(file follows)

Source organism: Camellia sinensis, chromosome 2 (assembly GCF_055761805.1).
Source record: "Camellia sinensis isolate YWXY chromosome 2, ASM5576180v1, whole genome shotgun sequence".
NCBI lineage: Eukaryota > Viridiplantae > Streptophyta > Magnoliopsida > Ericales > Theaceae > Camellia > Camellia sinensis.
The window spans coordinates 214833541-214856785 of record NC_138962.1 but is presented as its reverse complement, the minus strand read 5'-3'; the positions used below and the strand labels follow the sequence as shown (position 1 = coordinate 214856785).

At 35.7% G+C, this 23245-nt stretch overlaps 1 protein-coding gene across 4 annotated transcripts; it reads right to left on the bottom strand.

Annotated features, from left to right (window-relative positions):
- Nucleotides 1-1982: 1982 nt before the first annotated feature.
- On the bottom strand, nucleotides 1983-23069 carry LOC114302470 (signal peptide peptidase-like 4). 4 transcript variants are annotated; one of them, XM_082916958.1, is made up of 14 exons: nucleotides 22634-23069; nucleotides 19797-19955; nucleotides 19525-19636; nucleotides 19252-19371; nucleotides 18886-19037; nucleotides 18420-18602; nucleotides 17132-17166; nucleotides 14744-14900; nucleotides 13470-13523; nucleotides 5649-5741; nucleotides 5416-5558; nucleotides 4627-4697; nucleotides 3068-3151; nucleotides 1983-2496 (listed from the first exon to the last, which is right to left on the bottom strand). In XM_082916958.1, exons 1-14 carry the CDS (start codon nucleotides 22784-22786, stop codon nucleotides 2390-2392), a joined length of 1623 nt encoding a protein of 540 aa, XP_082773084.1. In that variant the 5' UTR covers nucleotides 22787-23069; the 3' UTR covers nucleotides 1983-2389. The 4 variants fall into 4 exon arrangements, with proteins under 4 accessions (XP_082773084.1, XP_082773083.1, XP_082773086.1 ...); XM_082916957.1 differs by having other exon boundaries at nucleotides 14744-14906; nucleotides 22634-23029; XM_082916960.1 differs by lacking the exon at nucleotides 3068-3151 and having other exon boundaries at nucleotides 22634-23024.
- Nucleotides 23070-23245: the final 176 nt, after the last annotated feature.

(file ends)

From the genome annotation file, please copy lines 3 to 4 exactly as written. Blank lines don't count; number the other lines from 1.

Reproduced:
NCBI lineage: Eukaryota > Viridiplantae > Streptophyta > Magnoliopsida > Ericales > Theaceae > Camellia > Camellia sinensis.
The window spans coordinates 214833541-214856785 of record NC_138962.1 but is presented as its reverse complement, the minus strand read 5'-3'; the positions used below and the strand labels follow the sequence as shown (position 1 = coordinate 214856785).